By Anish Sebastian, CEO and co-founder, Babyscripts.
Collaboration is at the heart of successes over history — in Darwin’s words, “those who learn to collaborate and improvise most effectively have prevailed.”
Yet the healthcare space has been slow to learn that lesson. Far from functioning as a team focused on a single goal, healthcare stakeholders operate on a fractured playing field, each one trying to get to the goal on their own. From that perspective, everyone becomes a competitor — and the ability to reach the goal line becomes nearly impossible.
Nowhere is the tension more obvious than in the struggle to integrate technology and healthcare.
On the surface, they are unlikely partners. Healthcare isn’t exactly a profession for risk-taking, and rightfully so — in every decision, the safety of a patient is at stake. A new drug or tool has to run the gamut of regulatory burdens and clinical validation before it gets anywhere close to adoption. Adoption and implementation is arguably even more challenging, including everything from integrating new solutions into legacy systems, convincing practices to abandon the sunk cost of preexisting solutions, or overcoming the lack of financial incentives — without practice reimbursement, the challenge of adoption becomes that much more daunting.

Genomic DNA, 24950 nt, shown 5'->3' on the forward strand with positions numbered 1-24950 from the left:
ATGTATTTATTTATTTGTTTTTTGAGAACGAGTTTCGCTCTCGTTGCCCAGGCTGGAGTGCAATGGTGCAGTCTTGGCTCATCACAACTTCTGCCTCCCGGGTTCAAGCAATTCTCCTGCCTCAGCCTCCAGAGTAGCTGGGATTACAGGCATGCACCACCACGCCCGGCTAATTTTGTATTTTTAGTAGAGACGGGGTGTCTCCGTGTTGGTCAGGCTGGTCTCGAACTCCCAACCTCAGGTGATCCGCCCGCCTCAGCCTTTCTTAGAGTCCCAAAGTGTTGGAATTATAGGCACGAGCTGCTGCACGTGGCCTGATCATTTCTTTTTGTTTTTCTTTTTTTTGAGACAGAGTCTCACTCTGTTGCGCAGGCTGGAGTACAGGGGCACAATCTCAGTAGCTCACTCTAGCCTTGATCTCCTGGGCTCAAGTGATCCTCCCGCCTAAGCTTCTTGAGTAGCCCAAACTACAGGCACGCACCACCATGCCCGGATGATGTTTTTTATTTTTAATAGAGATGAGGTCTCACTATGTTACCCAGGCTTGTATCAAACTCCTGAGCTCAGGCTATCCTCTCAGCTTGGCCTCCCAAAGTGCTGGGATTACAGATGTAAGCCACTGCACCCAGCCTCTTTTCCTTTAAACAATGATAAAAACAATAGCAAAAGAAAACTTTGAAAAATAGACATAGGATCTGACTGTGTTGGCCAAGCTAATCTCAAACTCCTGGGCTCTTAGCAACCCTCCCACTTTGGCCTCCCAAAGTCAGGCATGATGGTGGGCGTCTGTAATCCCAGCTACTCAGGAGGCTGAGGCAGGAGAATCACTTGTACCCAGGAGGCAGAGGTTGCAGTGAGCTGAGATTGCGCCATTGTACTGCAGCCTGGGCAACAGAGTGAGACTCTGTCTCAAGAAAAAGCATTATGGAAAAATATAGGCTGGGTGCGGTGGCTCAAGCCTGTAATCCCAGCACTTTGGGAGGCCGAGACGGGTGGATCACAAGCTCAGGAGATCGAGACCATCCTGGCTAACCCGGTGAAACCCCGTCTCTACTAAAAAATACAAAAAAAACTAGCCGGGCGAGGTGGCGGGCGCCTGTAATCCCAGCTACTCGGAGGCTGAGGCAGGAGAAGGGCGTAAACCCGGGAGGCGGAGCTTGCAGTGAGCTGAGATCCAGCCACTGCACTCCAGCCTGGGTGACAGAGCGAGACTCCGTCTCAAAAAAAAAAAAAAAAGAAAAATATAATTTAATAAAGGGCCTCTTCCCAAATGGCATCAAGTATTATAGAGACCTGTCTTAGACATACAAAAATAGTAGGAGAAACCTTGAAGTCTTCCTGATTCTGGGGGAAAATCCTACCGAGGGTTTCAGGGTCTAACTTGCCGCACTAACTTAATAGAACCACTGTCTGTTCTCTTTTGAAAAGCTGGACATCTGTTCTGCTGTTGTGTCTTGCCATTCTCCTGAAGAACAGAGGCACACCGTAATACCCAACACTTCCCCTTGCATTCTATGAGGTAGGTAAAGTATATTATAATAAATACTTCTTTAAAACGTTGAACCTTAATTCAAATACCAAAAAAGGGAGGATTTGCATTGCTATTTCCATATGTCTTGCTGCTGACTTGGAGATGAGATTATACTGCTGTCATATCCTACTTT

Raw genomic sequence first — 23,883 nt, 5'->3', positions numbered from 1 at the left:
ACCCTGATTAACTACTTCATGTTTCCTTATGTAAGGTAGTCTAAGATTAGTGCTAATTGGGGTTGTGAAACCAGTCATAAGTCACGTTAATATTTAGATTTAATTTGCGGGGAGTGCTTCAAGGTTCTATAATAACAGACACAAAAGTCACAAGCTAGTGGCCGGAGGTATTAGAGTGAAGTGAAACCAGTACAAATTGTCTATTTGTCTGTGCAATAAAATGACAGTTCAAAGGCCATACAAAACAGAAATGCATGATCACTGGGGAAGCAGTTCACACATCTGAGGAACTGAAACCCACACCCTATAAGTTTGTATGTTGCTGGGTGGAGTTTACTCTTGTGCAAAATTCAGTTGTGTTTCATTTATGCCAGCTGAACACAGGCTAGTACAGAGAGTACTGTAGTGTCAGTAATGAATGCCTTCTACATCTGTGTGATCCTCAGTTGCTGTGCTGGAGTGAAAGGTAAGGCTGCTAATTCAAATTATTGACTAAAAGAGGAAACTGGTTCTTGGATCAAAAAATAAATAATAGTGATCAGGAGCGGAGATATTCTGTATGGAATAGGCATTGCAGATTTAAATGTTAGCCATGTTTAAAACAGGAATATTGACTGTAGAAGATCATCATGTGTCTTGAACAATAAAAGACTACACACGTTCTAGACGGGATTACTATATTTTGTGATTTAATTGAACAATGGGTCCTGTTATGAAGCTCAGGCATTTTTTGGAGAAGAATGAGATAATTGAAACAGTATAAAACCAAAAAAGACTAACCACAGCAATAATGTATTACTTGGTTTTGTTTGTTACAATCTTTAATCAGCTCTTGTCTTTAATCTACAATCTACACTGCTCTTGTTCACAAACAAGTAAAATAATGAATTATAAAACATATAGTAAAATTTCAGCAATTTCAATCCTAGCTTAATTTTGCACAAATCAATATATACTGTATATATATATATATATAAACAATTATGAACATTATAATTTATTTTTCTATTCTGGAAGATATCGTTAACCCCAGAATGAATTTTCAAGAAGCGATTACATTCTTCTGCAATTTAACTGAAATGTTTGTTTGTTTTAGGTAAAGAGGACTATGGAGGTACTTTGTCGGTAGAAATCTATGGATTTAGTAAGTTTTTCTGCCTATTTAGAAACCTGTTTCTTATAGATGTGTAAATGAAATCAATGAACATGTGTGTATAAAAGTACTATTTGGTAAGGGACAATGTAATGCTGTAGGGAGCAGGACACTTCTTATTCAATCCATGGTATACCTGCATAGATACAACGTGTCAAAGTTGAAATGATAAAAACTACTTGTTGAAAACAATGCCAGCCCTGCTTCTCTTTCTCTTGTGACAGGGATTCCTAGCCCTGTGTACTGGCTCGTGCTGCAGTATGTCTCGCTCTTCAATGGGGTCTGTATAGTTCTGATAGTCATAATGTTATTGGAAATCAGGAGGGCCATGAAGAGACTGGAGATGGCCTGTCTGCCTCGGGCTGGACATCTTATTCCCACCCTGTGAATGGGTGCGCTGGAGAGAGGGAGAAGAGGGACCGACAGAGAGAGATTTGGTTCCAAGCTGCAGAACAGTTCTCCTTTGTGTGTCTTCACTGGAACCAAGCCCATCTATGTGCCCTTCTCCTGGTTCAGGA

Technology, on the other hand, is a high-risk, high-reward market (there’s a reason that billion dollar-valuation startups are called “unicorns”). Many tech startups achieve their success by delivering direct-to-consumer solutions, cutting out the middleman and individualizing experiences for the user. It’s a formula that doesn’t map well onto the healthcare field where the success of patient care and outcomes relies on a web of relationships.
And tech companies that have tried to take these formulas from Silicon Valley and apply them to healthcare learn that really quickly. The graveyard of digital health tools is littered with companies trying to sidestep the problems of the healthcare system by dealing with the patient directly, and removing the care provider from the equation.
The crash and burn rate of tech entrepreneurs trying to break into healthcare is so notorious that GV, Google’s venture capital arm, set up a program to teach the ins and outs of the healthcare industry to aspiring crossovers from Silicon Valley.